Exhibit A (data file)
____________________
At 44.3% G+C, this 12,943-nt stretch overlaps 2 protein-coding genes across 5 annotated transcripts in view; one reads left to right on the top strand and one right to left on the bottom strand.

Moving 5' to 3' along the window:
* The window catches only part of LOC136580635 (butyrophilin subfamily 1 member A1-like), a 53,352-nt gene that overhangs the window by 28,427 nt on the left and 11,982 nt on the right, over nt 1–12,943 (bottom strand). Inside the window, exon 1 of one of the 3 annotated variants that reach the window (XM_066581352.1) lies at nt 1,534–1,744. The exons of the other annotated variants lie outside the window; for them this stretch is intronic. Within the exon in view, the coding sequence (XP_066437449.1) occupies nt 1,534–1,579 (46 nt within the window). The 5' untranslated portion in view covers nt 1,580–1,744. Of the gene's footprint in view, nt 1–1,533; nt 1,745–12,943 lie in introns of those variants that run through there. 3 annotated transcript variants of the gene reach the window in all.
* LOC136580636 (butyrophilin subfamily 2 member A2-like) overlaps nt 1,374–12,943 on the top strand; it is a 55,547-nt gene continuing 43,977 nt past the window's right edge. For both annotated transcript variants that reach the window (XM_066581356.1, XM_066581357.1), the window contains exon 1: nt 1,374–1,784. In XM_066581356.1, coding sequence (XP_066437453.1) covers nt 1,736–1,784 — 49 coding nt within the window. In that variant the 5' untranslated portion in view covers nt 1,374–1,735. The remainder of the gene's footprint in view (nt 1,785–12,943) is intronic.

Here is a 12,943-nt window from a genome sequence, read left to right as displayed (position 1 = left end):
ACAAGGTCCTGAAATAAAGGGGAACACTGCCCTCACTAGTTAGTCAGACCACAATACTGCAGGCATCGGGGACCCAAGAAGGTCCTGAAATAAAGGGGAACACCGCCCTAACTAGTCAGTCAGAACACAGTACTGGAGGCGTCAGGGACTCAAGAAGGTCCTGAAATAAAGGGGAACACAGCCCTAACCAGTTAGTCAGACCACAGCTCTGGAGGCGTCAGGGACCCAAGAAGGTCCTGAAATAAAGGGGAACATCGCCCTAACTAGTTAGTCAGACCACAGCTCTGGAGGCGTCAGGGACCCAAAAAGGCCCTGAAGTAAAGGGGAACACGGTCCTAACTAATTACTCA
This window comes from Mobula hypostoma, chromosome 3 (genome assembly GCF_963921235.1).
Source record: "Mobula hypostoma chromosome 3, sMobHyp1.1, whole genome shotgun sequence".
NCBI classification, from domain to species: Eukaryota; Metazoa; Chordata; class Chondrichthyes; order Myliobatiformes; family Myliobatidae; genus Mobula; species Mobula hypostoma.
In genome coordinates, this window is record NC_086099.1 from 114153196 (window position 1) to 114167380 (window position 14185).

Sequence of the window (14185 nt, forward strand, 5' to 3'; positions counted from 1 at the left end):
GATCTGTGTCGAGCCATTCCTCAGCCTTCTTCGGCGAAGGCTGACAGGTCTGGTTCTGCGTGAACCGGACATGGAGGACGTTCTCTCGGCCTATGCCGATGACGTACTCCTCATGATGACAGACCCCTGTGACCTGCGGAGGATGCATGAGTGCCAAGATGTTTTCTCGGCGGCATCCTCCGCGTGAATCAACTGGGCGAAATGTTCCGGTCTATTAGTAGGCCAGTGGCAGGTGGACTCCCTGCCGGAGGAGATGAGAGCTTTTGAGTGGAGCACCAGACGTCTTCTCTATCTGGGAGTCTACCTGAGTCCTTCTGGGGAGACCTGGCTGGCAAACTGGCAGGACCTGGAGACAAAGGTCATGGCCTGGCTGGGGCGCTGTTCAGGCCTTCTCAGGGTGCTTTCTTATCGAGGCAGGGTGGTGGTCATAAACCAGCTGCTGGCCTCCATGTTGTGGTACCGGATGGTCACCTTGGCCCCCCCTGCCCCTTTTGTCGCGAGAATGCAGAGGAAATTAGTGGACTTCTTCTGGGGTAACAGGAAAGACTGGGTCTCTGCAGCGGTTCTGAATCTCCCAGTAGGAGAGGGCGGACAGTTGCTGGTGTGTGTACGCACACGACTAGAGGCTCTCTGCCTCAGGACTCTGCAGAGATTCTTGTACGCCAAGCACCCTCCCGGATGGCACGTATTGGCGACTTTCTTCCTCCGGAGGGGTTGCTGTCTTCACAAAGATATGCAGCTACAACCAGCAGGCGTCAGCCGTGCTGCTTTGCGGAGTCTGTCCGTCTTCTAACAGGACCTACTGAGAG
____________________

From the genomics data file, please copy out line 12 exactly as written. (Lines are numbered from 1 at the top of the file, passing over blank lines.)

GATCTGTGTCGAGCCATTCCTCAGCCTTCTTCGGCGAAGGCTGACAGGTCTGGTTCTGCGTGAACCGGACATGGAGGACGTTCTCTCGGCCTATGCCGATGACGTACTCCTCATGATGACAGACCCCTGTGACCTGCGGAGGATGCATGAGTGCCAAGATGTTTTCTCGGCGGCATCCTCCGCGTGAATCAACTGGGCGAAATGTTCCGGTCTATTAGTAGGCCAGTGGCAGGTGGACTCCCTGCCGGAGGAGATGAGAGCTTTTGAGTGGAGCACCAGACGTCTTCTCTATCTGGGAGTCTACCTGAGTCCTTCTGGGGAGACCTGGCTGGCAAACTGGCAGGACCTGGAGACAAAGGTCATGGCCTGGCTGGGGCGCTGTTCAGGCCTTCTCAGGGTGCTTTCTTATCGAGGCAGGGTGGTGGTCATAAACCAGCTGCTGGCCTCCATGTTGTGGTACCGGATGGTCACCTTGGCCCCCCCTGCCCCTTTTGTCGCGAGAATGCAGAGGAAATTAGTGGACTTCTTCTGGGGTAACAGGAAAGACTGGGTCTCTGCAGCGGTTCTGAATCTCCCAGTAGGAGAGGGCGGACAGTTGCTGGTGTGTGTACGCACACGACTAGAGGCTCTCTGCCTCAGGACTCTGCAGAGATTCTTGTACGCCAAGCACCCTCCCGGATGGCACGTATTGGCGACTTTCTTCCTCCGGAGGGGTTGCTGTCTTCACAAAGATATGCAGCTACAACCAGCAGGCGTCAGCCGTGCTGCTTTGCGGAGTCTGTCCGTCTTCTAACAGGACCTACTGAGAG